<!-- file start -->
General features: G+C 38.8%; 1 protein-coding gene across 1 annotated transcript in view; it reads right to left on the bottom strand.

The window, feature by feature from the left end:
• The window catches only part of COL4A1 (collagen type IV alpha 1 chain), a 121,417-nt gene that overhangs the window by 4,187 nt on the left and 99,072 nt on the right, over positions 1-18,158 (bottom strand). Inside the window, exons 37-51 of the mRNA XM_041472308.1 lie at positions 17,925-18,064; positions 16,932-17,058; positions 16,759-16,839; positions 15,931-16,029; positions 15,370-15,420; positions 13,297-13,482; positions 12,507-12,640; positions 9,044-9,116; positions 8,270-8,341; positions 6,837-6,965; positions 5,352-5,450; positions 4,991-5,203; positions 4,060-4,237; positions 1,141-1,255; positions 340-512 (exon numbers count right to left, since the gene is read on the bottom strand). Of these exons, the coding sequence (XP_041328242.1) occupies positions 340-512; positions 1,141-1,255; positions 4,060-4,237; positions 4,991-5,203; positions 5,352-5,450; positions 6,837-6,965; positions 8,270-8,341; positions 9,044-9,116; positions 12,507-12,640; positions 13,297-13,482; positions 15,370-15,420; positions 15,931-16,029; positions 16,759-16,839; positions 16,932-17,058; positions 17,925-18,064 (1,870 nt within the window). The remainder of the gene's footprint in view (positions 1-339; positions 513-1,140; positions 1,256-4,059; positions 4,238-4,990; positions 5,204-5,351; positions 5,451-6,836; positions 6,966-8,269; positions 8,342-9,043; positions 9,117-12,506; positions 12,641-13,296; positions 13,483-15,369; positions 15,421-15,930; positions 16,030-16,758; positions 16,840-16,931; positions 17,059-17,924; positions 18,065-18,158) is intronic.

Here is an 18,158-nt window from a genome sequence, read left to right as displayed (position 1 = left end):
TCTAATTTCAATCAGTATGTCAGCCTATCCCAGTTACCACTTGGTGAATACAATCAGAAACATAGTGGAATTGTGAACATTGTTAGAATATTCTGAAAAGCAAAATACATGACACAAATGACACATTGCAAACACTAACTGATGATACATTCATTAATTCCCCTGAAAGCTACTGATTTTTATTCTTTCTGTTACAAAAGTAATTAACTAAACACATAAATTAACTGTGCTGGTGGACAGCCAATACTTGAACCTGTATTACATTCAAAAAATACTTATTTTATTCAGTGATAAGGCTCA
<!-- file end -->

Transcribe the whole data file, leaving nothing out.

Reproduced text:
General features: G+C 38.8%; 1 protein-coding gene across 1 annotated transcript in view; it reads right to left on the bottom strand.

The window, feature by feature from the left end:
• The window catches only part of COL4A1 (collagen type IV alpha 1 chain), a 121,417-nt gene that overhangs the window by 4,187 nt on the left and 99,072 nt on the right, over positions 1-18,158 (bottom strand). Inside the window, exons 37-51 of the mRNA XM_041472308.1 lie at positions 17,925-18,064; positions 16,932-17,058; positions 16,759-16,839; positions 15,931-16,029; positions 15,370-15,420; positions 13,297-13,482; positions 12,507-12,640; positions 9,044-9,116; positions 8,270-8,341; positions 6,837-6,965; positions 5,352-5,450; positions 4,991-5,203; positions 4,060-4,237; positions 1,141-1,255; positions 340-512 (exon numbers count right to left, since the gene is read on the bottom strand). Of these exons, the coding sequence (XP_041328242.1) occupies positions 340-512; positions 1,141-1,255; positions 4,060-4,237; positions 4,991-5,203; positions 5,352-5,450; positions 6,837-6,965; positions 8,270-8,341; positions 9,044-9,116; positions 12,507-12,640; positions 13,297-13,482; positions 15,370-15,420; positions 15,931-16,029; positions 16,759-16,839; positions 16,932-17,058; positions 17,925-18,064 (1,870 nt within the window). The remainder of the gene's footprint in view (positions 1-339; positions 513-1,140; positions 1,256-4,059; positions 4,238-4,990; positions 5,204-5,351; positions 5,451-6,836; positions 6,966-8,269; positions 8,342-9,043; positions 9,117-12,506; positions 12,641-13,296; positions 13,483-15,369; positions 15,421-15,930; positions 16,030-16,758; positions 16,840-16,931; positions 17,059-17,924; positions 18,065-18,158) is intronic.

Here is an 18,158-nt window from a genome sequence, read left to right as displayed (position 1 = left end):
TCTAATTTCAATCAGTATGTCAGCCTATCCCAGTTACCACTTGGTGAATACAATCAGAAACATAGTGGAATTGTGAACATTGTTAGAATATTCTGAAAAGCAAAATACATGACACAAATGACACATTGCAAACACTAACTGATGATACATTCATTAATTCCCCTGAAAGCTACTGATTTTTATTCTTTCTGTTACAAAAGTAATTAACTAAACACATAAATTAACTGTGCTGGTGGACAGCCAATACTTGAACCTGTATTACATTCAAAAAATACTTATTTTATTCAGTGATAAGGCTCA